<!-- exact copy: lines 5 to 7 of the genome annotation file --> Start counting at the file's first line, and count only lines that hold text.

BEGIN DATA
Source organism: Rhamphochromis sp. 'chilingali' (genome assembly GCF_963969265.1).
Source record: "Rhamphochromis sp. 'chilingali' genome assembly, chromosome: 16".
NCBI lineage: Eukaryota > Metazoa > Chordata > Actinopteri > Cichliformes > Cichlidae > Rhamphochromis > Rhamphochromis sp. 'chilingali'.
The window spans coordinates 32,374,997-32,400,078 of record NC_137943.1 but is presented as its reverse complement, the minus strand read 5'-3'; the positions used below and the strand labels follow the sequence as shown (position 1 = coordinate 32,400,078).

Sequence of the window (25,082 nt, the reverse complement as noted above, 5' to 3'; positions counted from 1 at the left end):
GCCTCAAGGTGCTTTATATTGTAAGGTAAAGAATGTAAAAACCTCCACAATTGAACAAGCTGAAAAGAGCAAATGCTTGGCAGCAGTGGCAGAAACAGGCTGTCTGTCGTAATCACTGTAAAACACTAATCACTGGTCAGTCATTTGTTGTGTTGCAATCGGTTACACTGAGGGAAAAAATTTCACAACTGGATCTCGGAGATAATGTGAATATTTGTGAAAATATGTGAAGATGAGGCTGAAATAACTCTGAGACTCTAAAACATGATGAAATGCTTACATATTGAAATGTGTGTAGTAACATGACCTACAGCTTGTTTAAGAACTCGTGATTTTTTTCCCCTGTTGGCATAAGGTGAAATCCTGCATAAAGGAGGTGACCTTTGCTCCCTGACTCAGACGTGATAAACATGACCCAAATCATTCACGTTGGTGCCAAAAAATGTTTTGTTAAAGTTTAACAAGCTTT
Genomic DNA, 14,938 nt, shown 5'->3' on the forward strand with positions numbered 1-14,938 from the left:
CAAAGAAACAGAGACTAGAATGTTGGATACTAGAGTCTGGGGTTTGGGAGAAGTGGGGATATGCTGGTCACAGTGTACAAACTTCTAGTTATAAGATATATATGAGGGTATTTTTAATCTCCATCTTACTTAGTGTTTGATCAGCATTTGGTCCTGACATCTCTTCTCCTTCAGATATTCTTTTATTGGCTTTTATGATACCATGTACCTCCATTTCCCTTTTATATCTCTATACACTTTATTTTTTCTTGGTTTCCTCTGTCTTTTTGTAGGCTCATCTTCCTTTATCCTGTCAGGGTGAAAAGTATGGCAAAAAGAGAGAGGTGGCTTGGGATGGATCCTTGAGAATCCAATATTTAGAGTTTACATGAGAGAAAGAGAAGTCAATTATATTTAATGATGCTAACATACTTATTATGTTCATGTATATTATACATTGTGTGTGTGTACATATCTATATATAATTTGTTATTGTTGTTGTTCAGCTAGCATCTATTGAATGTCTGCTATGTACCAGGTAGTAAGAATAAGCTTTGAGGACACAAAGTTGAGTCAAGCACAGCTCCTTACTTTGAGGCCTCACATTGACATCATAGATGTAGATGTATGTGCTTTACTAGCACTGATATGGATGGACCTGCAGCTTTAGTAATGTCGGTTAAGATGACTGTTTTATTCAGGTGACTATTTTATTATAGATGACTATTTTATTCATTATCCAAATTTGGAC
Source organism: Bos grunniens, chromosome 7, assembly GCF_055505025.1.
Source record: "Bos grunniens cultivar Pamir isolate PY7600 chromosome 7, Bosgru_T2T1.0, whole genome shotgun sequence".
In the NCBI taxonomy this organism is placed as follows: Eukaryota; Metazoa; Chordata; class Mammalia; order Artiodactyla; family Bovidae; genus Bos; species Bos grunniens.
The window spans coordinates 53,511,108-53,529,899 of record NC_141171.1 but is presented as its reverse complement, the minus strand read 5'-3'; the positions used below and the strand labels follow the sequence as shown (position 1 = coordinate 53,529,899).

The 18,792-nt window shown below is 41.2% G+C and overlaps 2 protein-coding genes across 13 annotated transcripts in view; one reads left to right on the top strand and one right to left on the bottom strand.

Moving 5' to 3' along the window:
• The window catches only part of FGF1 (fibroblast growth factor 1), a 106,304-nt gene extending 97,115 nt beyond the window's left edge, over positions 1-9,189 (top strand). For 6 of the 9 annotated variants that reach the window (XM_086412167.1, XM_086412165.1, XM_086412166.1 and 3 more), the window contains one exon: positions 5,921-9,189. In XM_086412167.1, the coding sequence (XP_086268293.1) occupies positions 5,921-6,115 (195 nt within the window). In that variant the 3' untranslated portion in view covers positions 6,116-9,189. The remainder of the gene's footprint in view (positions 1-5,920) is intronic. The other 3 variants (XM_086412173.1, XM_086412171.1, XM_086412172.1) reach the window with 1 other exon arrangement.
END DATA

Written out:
Sequence of the window (25,082 nt, the reverse complement as noted above, 5' to 3'; positions counted from 1 at the left end):
GCCTCAAGGTGCTTTATATTGTAAGGTAAAGAATGTAAAAACCTCCACAATTGAACAAGCTGAAAAGAGCAAATGCTTGGCAGCAGTGGCAGAAACAGGCTGTCTGTCGTAATCACTGTAAAACACTAATCACTGGTCAGTCATTTGTTGTGTTGCAATCGGTTACACTGAGGGAAAAAATTTCACAACTGGATCTCGGAGATAATGTGAATATTTGTGAAAATATGTGAAGATGAGGCTGAAATAACTCTGAGACTCTAAAACATGATGAAATGCTTACATATTGAAATGTGTGTAGTAACATGACCTACAGCTTGTTTAAGAACTCGTGATTTTTTTCCCCTGTTGGCATAAGGTGAAATCCTGCATAAAGGAGGTGACCTTTGCTCCCTGACTCAGACGTGATAAACATGACCCAAATCATTCACGTTGGTGCCAAAAAATGTTTTGTTAAAGTTTAACAAGCTTT
Genomic DNA, 14,938 nt, shown 5'->3' on the forward strand with positions numbered 1-14,938 from the left: